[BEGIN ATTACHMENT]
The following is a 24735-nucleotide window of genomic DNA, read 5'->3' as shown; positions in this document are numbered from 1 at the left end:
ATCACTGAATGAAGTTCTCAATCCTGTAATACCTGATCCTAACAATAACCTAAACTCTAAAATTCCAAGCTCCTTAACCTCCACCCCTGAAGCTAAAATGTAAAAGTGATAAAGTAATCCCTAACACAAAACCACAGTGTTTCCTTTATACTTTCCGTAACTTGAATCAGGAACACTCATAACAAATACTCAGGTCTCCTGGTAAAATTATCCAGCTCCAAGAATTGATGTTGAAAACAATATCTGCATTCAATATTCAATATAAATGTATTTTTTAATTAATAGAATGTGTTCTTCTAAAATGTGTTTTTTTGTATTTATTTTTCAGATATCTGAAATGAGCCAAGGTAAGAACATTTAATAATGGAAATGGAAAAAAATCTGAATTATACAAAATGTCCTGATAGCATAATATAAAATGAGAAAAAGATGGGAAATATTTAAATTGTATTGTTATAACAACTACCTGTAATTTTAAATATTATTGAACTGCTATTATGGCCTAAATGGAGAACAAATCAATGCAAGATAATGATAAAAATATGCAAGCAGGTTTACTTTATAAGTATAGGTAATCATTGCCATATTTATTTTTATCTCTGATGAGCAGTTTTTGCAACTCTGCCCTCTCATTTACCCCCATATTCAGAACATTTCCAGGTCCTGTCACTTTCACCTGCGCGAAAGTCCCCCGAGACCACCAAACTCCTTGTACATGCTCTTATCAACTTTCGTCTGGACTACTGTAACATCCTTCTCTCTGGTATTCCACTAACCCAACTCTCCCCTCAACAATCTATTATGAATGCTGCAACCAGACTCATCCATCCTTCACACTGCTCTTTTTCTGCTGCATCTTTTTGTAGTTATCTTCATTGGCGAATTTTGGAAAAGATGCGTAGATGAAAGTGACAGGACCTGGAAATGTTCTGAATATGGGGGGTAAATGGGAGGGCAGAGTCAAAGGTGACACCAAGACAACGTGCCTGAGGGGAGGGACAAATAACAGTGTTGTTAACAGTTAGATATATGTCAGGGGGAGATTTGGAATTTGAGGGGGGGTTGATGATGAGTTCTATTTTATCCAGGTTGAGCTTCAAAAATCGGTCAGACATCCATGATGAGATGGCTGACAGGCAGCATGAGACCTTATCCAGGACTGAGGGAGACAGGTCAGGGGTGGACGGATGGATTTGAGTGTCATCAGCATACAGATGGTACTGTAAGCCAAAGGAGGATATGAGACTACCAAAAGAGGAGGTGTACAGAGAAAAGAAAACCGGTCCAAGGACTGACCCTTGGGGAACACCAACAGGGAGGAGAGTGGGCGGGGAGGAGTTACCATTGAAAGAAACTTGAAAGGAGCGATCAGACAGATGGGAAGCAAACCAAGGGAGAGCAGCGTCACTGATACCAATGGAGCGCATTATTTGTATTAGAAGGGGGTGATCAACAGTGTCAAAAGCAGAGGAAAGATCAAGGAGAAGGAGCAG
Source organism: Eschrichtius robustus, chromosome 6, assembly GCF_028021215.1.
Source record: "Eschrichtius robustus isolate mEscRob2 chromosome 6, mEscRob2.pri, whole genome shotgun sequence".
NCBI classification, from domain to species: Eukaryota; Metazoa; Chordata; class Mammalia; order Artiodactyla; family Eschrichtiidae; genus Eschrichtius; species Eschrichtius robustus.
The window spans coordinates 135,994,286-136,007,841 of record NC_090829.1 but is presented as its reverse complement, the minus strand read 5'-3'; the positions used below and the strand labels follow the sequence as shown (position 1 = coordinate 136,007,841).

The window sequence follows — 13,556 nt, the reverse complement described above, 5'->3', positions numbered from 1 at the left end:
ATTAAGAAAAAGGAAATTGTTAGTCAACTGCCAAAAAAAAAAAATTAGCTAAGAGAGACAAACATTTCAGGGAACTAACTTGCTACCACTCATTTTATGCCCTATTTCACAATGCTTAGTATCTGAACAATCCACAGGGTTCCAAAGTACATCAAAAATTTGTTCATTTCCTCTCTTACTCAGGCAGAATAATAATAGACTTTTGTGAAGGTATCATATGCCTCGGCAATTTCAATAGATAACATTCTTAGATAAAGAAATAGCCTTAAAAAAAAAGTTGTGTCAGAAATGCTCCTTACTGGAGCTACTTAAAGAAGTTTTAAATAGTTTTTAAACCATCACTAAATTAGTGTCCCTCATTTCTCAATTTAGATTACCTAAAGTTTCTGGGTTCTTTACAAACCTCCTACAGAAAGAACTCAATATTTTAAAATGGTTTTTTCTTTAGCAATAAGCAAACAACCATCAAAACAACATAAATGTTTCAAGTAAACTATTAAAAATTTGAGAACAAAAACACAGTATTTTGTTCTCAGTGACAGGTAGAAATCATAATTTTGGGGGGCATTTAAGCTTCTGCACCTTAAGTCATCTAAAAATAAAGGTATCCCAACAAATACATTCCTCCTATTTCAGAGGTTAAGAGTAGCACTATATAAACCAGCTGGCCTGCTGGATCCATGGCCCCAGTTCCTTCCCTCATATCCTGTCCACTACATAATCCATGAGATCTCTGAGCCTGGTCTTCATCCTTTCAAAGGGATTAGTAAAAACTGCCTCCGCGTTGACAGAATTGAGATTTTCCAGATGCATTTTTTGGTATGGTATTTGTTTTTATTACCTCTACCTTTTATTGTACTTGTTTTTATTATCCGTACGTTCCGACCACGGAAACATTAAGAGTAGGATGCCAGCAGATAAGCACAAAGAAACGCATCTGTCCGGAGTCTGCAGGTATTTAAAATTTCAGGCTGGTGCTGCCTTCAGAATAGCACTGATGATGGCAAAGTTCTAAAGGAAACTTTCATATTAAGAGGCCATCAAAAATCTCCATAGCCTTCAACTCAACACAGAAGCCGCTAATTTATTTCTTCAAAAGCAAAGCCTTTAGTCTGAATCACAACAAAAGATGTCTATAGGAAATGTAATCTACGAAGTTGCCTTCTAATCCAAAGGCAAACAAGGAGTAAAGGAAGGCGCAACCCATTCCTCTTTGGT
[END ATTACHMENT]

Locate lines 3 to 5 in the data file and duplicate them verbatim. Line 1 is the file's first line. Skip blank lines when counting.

Source organism: Eschrichtius robustus, chromosome 6, assembly GCF_028021215.1.
Source record: "Eschrichtius robustus isolate mEscRob2 chromosome 6, mEscRob2.pri, whole genome shotgun sequence".
NCBI classification, from domain to species: Eukaryota; Metazoa; Chordata; class Mammalia; order Artiodactyla; family Eschrichtiidae; genus Eschrichtius; species Eschrichtius robustus.